Long Fall — Chapter 03

It’s finally time for a new chapter. Sorry this took a little longer than expected. Production continues at pace, however.

Update: If you’re just joining Biotech Legacy: Long Fall, you can find all of the other chapters right here at the Oktopod Blog.

The previous novel, Biotech Legacy: Stars Rain Down, is currently available exclusively through Amazon.

Let’s dig in…


Chapter 03
Into the Deep End

The fourteen-kilometer starship called Legacy waited above the Earth in darkness, hanging on the edge where thin atmosphere tentatively embraced the emptiness of space. It was quiet to her, lonesome, desolate. To maintain her position, she accelerated constantly using organs that created and controlled gravity wells. Legacy always fell in precisely the direction she wanted to go.

Far beneath her sat a round lake with a single island near its western edge. Legacy scanned over the area with a vast array of sense organs, and saw it at once in multiple spectrums of light. She probed across the distance and felt the soft crunch of soil, the wet slap of undulating waters. She longed to go down there and let the wind rush over her shell, feel the needful pull of the planet’s gravity as she grew closer.

Marcus soothed her the best he could. Soon, he assured her. This world is not ready to welcome you, yet.

She’d waited sixty-five million years already. She could survive waiting a few more.

This was one of the ship’s impulses that left Marcus worried and confused. He knew touching down on a planet required a great deal of effort, and it wasn’t something she’d ever taken lightly before. This was a deep and mysterious longing that she ached to fullfill, but she kept the finer details close to her chest.

Marcus decided this wasn’t a good time to scrutinize the ship’s psychology, though. They had an operation to conduct. There was fighting to oversee.

Marcus closed his own eyes and looked through the ship’s, focusing in on their target. Not the small island, but a point exactly opposite it in the lake. This was where they would fire.

Strength gathered in Legacy’s nose and strength became heat. Nerves in the machinery flared. A beam of seering red light burst out and down through the atmosphere. Through the water, heating the lakebed below. Stone turned red, then yellow, then white, finally becoming a hot fluid with little friction.

Together, Marcus and Legacy altered the energy beam, making it a hollow tube. They waited a pause, then launched a shell down the center.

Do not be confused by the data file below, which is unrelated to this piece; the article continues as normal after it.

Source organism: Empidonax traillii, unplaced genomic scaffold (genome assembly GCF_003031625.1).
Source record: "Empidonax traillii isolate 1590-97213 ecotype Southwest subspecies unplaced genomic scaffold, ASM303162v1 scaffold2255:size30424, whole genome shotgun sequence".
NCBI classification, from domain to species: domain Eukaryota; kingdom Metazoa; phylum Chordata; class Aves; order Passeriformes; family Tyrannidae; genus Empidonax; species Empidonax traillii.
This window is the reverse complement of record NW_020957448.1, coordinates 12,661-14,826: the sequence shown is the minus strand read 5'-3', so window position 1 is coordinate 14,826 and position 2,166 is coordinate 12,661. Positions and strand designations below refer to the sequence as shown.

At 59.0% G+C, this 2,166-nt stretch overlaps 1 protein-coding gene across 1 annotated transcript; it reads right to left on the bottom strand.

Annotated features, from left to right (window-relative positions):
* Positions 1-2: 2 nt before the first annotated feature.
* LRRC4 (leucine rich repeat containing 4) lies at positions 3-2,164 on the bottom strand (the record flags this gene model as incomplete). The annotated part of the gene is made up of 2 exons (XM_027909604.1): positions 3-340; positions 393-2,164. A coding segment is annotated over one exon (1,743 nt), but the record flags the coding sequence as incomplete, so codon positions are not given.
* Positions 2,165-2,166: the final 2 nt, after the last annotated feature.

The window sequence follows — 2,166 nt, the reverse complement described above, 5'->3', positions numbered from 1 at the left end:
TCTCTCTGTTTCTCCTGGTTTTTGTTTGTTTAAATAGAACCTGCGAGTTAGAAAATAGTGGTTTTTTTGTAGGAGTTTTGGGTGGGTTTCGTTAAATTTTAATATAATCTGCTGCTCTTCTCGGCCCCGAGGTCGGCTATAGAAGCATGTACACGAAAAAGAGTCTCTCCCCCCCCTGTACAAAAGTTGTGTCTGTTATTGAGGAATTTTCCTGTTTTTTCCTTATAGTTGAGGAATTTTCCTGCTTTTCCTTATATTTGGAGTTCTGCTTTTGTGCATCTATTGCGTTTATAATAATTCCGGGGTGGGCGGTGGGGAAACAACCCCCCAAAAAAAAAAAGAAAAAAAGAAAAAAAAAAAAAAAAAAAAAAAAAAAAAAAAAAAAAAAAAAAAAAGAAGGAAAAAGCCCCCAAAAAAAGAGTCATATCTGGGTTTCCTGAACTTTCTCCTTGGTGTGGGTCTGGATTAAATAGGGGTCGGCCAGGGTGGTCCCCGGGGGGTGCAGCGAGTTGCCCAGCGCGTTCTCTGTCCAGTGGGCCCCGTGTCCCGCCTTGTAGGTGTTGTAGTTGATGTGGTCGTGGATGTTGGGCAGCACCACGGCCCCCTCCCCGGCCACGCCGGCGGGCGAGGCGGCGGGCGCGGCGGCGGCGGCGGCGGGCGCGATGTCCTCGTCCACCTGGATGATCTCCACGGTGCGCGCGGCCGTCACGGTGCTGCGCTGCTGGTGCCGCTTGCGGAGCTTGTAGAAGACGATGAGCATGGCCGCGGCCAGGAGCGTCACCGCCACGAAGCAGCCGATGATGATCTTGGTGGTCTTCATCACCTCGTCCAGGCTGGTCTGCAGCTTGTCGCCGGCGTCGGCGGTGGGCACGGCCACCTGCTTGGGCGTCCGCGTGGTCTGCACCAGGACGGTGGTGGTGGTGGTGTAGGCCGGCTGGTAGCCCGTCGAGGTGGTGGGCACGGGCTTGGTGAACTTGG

It streaked out, flew down the center of the beam, and plunged into ground where its glossy armor brushed molten stone aside. It rocketed through the lava and bashed through the facility’s outer shell, and further into a storage area where it dropped to the floor with a hard clank, tipped over, and split open on the sides.

Kazuo Nagai and his four teammates climbed out clad in deep red MASPEC Mk-4 armors, powered shells that transformed the wearers into something more than human. They were walking weapons. Kazuo fought back the feeling that he’d become some kind of Greek god, but it never really went away.

This MASPEC model was smaller and more organically shaped than its predecessors, now looking very much like they belonged to Legacy and her strange, living fleet. They were dismembered Art Deco scarabs, rearranged into prehistoric monsters of chitin and leathery flesh in the rough shape of men.

Newer, stronger versions of the armor existed, but Amira took her designs with her when she left Legacy. Off to the Arkangel Compact. Gone from Kazuo’s life.

Not forgotten.

When Kazuo and the team were clear of the delivery vessel, it melted away into a thick slime, digesting itself to prevent the New Union from dissecting it. The Eireki had invented that trick for use against the Nefrem, and it was just as valuable a few geological epochs later.

“Weapons free,” he said, and it resonated in the team’s helmets. They unshouldered darkly colored carbines styled to match their armors, and disengaged the safeties with a thought.

Kazuo turned on his jammer and lights went out for ten meters around. A glowing overlay on his screen drew the facility’s walls far into the distance, with information based on Legacy’s deep scans. The tech involved there was only understood by God and Veejay Rao.

Kazuo oriented towards his target and followed the planned route, while his team’s boots lightly thudded behind him. There was no foot traffic thanks to careful scheduling: the facility was always at work, using two teams on alternate schedules, but there was a small gap between one shift drifting off to sleep and the next waking. It gave Kazuo’s operation five minutes of quiet before the storm.

They swept corners in flowing formations, spreading apart and contracting again, roles shifting from one trooper to the next as their positions changed. Cloaked in a sticky patch of shadow, they rushed down one hall after another, and finally stopped between two offices.